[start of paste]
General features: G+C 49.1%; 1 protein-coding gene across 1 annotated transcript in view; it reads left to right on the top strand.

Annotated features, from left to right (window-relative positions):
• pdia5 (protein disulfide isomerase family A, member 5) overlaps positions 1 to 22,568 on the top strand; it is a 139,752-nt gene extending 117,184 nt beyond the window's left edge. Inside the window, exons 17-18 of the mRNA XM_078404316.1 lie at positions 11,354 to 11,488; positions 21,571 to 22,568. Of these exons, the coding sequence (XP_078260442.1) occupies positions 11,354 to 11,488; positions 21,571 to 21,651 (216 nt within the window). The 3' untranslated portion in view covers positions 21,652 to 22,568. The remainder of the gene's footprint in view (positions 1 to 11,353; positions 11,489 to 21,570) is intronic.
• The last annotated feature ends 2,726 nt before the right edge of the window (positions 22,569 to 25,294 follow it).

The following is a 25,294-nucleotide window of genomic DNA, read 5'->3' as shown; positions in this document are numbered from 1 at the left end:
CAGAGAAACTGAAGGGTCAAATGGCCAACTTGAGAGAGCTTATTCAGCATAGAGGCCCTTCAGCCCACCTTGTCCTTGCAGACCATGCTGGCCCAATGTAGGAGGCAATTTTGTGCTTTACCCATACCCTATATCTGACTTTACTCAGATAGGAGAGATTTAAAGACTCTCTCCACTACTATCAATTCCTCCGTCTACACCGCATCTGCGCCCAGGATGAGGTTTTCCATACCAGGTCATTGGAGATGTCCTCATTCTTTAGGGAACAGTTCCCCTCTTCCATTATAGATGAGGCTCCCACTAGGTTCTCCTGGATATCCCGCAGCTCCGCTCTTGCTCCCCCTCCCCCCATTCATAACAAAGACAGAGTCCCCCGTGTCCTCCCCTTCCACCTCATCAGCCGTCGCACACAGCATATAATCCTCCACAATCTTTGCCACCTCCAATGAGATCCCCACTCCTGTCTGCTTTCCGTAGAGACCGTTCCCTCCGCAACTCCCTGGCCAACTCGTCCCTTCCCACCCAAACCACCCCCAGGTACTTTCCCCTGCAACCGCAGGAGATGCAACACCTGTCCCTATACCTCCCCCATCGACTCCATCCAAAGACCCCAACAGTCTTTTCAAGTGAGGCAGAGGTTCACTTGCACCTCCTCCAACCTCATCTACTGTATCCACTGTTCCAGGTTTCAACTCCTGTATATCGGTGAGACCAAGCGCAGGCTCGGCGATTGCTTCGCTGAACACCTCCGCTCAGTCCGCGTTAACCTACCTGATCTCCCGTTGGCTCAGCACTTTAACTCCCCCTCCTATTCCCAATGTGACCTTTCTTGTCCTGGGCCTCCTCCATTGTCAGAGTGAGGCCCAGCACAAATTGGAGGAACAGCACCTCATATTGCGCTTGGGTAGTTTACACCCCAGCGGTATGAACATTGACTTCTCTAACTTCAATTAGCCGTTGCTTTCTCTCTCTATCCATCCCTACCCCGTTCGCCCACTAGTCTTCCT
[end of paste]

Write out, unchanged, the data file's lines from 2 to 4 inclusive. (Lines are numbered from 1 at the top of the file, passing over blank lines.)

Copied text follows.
Annotated features, from left to right (window-relative positions):
• pdia5 (protein disulfide isomerase family A, member 5) overlaps positions 1 to 22,568 on the top strand; it is a 139,752-nt gene extending 117,184 nt beyond the window's left edge. Inside the window, exons 17-18 of the mRNA XM_078404316.1 lie at positions 11,354 to 11,488; positions 21,571 to 22,568. Of these exons, the coding sequence (XP_078260442.1) occupies positions 11,354 to 11,488; positions 21,571 to 21,651 (216 nt within the window). The 3' untranslated portion in view covers positions 21,652 to 22,568. The remainder of the gene's footprint in view (positions 1 to 11,353; positions 11,489 to 21,570) is intronic.
• The last annotated feature ends 2,726 nt before the right edge of the window (positions 22,569 to 25,294 follow it).